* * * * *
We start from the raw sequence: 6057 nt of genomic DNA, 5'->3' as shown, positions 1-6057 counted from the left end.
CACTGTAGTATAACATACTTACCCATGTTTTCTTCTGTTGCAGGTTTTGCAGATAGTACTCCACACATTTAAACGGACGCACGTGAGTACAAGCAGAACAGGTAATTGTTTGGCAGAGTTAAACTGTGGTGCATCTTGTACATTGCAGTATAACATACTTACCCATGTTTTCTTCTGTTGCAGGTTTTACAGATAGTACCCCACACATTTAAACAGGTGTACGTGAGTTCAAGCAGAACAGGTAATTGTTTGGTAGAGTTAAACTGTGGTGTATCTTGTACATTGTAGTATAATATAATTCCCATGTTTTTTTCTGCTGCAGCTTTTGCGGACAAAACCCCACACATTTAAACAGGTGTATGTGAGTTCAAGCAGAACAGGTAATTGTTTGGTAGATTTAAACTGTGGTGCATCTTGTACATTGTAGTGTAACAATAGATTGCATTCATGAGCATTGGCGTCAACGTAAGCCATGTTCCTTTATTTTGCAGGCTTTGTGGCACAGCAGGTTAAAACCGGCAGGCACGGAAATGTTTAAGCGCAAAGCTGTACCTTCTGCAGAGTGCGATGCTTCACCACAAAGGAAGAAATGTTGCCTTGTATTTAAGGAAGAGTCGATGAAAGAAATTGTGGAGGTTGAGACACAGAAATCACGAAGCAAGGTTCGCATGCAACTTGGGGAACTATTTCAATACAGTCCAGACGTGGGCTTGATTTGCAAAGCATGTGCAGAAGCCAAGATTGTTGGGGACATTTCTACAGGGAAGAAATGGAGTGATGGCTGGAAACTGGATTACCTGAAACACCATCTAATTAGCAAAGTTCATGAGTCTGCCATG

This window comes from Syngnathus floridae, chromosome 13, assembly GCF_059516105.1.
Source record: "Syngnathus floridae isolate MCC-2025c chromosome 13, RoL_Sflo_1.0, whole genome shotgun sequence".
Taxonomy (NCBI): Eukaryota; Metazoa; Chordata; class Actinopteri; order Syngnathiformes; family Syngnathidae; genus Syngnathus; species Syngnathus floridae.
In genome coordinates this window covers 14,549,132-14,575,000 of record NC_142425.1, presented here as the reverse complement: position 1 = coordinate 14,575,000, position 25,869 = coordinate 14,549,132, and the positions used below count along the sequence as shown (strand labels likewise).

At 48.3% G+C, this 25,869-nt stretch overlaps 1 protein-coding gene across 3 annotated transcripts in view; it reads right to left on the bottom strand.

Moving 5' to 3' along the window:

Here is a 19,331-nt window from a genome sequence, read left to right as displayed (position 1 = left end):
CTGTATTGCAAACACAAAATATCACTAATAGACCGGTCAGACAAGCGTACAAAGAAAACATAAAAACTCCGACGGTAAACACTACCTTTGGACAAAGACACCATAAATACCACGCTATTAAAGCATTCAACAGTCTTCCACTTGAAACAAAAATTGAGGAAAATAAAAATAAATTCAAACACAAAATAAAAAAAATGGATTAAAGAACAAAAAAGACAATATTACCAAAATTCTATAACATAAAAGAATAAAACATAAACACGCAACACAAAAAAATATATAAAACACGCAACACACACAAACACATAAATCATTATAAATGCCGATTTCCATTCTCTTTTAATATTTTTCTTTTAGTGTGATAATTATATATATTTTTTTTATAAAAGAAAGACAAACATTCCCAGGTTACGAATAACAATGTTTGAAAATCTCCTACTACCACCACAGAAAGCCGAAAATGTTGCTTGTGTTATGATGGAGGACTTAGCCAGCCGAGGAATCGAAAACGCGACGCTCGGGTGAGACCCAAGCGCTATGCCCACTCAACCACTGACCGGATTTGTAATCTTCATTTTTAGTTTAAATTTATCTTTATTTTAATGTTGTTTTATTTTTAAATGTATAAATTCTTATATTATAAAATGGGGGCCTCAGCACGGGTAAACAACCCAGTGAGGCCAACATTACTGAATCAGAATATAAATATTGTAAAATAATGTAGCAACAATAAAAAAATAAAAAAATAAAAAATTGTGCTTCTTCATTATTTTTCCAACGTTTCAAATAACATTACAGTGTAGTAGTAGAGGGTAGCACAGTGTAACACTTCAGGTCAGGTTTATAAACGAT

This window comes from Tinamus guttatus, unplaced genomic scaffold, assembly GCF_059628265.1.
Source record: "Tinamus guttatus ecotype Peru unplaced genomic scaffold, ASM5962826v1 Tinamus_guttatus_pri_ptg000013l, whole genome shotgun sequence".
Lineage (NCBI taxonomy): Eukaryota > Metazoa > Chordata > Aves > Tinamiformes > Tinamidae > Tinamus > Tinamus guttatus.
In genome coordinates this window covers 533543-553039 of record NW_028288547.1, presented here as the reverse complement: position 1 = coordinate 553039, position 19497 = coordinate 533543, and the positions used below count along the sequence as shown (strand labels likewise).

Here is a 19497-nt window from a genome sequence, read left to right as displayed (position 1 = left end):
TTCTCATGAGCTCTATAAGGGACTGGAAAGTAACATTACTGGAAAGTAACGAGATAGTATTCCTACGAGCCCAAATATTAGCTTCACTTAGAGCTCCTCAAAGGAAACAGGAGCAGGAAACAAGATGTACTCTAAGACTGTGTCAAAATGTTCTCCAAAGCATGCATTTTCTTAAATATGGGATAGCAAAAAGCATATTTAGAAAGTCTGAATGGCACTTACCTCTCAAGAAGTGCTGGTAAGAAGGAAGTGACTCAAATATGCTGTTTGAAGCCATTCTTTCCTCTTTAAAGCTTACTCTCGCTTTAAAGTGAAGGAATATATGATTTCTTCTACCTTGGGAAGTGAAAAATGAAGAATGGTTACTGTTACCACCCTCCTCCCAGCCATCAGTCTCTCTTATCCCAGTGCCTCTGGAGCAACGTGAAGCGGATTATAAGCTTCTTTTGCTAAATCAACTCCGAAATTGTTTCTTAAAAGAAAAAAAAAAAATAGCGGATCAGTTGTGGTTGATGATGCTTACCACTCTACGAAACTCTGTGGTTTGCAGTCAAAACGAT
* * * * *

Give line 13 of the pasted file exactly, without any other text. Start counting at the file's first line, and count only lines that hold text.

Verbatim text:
Lineage (NCBI taxonomy): Eukaryota > Metazoa > Chordata > Aves > Tinamiformes > Tinamidae > Tinamus > Tinamus guttatus.